The headline piece from backsaturday, the band’s second album. Recorded over the space of a day or two, it’s an LP in which Krautrock leanings are far more pronounced, the music to the fore, vocals added as if an afterthought (Scottish Mick admits that he spent most of the recording session in the boozer, waiting for the cue to supply improv to the tracks already laid down).

Flex in particular presents the band in a very different light; 15+ minutes of bend and stretch, it doesn’t really get going until just before the four-minute mark, but even such a generous intro can’t preclude a sense of embracing momentum, the portend of a manic grin broadcast through a rapidly evolving resolution. And when that squall does hit, it’s with a blast of warmth, texture, and context, the duelling vox framing the mesmeric thrall of guitar, bass and drums; it’s the type of record that wants to lock you in the cupboard.

Slash/Oblique

“I know I need my head examined…”

Album #3 – The Italian Flag – introduced a wider stylistic aperture without ever sullying the overall impact. Lead singles Killing The Bland (see MTV clip) and Autocade (see MTV clip) represent the band at their poppiest and most accessible – signed to Warner imprint Radar Records at this stage, an increased budget saw Julian Cope producer Donald Ross Skinner at the controls; so impressed (or traumatised) was he that he subsequently joined the band, adding keyboards and a third guitar salvo to the armoury.

But the album isn’t a compromise, as the railroad bulk of Slash/Oblique handily demonstrates. Another coy yet feisty high-tempo run through cultured gibberish accompanied by crashing instrumentation, the whole affair cruises on adrenalin, threatening to plummet at any second – somehow, it doesn’t (although it’s not readily apparent why).

Deanshanger

“Do you remember the 1980s?” asks Scottish Mick. “The clothes were crap. The hair was crap … Warsaw was crap. Solidarity was crap.” An anti-nostalgia rant, supplanted by choppy guitar, low-in-the-mix bagpipes (!), and Linda’s subversive commentary? A celebration of historical naff, of surroundings growing up? Or a back-handed reference to Derrick’s beloved Joy Division – “The music was crap … except one,” being the telling line?

I’ll go for all three.

Visa For Violet And Van

One of the neat tricks behind The Italian Flag is how the sleeve notes display male and female lyrics on separate pages. It underlines the interplay between the two by counterintuitively emphasising the differences, be the song Linda-lead (with Mick drunkenly mumbling in the background), or Steelyard’s dispassionate narration working as contrast to full-on Glaswegian hyperbole, such as on Visa For Violet And Van.

The album version begins with another simple, concrete riff, first on scuzzy bass, then replicated by the guitars. For her part, Linda’s mantra is a chilly incantation of disjointed fragments. “Armful, aimless. Nameless, blameless,” she coos in 4/4 time. “My floor, kitchenware, underwear, haircare.”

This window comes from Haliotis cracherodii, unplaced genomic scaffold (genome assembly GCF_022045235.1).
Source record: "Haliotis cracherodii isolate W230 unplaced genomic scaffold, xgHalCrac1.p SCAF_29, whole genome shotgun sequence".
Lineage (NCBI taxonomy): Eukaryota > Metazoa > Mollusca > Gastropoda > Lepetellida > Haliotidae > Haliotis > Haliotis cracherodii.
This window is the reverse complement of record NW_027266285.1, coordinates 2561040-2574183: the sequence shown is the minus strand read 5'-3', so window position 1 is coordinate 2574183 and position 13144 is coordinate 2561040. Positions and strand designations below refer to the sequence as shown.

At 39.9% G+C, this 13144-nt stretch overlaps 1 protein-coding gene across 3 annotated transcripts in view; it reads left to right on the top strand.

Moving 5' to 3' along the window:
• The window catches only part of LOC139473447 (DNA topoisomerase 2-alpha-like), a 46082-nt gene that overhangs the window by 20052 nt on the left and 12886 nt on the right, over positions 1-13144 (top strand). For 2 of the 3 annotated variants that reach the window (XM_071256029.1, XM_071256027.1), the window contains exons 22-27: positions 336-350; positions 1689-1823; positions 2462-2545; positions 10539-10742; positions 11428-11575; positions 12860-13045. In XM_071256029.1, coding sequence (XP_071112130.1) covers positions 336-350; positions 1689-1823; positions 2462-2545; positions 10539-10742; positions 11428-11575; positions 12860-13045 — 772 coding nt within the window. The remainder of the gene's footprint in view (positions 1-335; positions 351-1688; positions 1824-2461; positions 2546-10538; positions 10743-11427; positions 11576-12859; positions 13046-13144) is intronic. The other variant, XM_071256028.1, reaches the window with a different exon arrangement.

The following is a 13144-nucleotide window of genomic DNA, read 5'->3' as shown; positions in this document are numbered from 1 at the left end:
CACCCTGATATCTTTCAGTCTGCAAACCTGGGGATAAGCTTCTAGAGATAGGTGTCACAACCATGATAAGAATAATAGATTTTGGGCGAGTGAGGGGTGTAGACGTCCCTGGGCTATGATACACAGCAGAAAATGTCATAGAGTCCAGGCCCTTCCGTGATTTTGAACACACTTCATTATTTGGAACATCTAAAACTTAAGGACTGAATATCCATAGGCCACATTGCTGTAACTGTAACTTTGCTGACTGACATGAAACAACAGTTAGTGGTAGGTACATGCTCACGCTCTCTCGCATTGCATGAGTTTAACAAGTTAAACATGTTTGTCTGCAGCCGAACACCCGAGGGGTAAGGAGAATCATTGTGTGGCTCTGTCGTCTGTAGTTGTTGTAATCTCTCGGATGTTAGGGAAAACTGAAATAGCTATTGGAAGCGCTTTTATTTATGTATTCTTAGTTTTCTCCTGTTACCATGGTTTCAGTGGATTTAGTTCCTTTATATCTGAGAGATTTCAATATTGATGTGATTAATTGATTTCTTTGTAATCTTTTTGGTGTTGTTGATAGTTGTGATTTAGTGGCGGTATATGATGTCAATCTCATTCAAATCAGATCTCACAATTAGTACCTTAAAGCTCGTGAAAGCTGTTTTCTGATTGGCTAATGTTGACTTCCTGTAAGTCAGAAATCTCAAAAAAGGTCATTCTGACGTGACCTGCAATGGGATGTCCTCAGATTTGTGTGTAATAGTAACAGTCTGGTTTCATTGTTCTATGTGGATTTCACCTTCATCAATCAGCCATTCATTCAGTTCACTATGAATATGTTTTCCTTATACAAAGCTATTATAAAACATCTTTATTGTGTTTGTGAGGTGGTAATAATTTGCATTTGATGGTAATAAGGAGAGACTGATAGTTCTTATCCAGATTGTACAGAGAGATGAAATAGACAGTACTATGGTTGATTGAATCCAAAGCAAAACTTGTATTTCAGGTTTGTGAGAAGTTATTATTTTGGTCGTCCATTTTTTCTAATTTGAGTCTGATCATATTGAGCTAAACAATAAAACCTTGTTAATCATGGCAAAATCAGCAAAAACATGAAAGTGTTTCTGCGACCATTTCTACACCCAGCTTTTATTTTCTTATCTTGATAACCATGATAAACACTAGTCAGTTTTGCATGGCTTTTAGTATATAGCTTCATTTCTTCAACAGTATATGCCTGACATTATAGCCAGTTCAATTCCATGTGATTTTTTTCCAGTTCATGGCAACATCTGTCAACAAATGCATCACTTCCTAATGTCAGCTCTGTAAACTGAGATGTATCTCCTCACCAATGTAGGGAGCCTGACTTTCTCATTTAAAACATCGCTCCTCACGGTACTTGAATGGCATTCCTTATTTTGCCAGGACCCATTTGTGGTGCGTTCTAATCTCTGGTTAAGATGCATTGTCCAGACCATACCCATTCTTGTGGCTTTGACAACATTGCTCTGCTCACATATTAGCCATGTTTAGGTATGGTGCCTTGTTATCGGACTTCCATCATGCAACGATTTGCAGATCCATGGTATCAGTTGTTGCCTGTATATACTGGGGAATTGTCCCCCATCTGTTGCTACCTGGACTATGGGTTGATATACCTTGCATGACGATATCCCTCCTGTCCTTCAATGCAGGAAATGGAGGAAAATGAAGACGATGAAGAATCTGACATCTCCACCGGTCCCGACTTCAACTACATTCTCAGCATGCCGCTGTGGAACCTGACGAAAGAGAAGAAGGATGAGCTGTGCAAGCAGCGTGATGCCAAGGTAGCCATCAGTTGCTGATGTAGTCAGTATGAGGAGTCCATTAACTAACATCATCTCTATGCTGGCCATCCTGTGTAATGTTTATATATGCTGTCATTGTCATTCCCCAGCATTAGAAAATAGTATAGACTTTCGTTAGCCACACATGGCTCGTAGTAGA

This alone makes for an interesting dynamic, but it’s Derrick’s frantic storytelling that drags first impressions onto the street-corner for a kicking.

“Me n’ big Jinky went doon the arcade. Plans were there are times were made …”

From a listener’s perspective it is not necessarily easy to keep up with this tale of schemes gone awry – there are moments when it’s like comprehending an early Arab Strap vocal that just happens to have been recorded on amphetamines – but each lack of pause or intake of breath fosters that sense of urban unease, of driving too quickly at brick walls. It’s the sound of something gone deliciously wrong; a two-chord template that roots you to the spot.

Cylinders V12 Beats Cylinders 8

Final album – the planespotter-friendly Ghosts Of Dead Aeroplanes – is probably Prolapse’s least immediate record, riding more on nuance and inflexion than the pugilistic energy of yore. The amateur dramatics have given way to textures not a million miles from post-rock in places (quite possibly a sign of Skinner’s influence), and on release it wasn’t as warmly received as previous LPs.

Prolapse split after this record – there was always one eye on respective grown-up careers – and despite a brief (and warmly received) reformation in 2015 at the behest of Stuart Braithwaite, who wanted them on the bill for Mogwai’s 20th anniversary shows, there isn’t any new material.

This probably isn’t a pity – the world doesn’t need more bands besmirching their legacy – and it means we get to keep tracks such as Cylinders v12 Beats Cylinders 8 pristine; a discordant dirge of a lament that clangs and wobbles around Scottish Mick’s distended, “he was a septic tank of a man” refrain, long into the evening.

Cylinders… is never in control of itself, sounding in turns ambivalent, belligerent and one shandy too many, and whilst maybe atypical of the band’s wider sound, there’s real beauty amidst the ugliness. Cue further Leicester metaphors – and that tannoy announcement classic: “Spillage in aisle six.”

 

The Palace of Prolapse

Prolapse on Facebook

Prolapse on Bandcamp

Duncan Harman interviews Mick Derrick (April 2015)

Prolapse biography (iTunes)

Record obsessive and occasional drunkard, Duncan Harman usually writes at Lazer Guided Melody.

TopperPost #508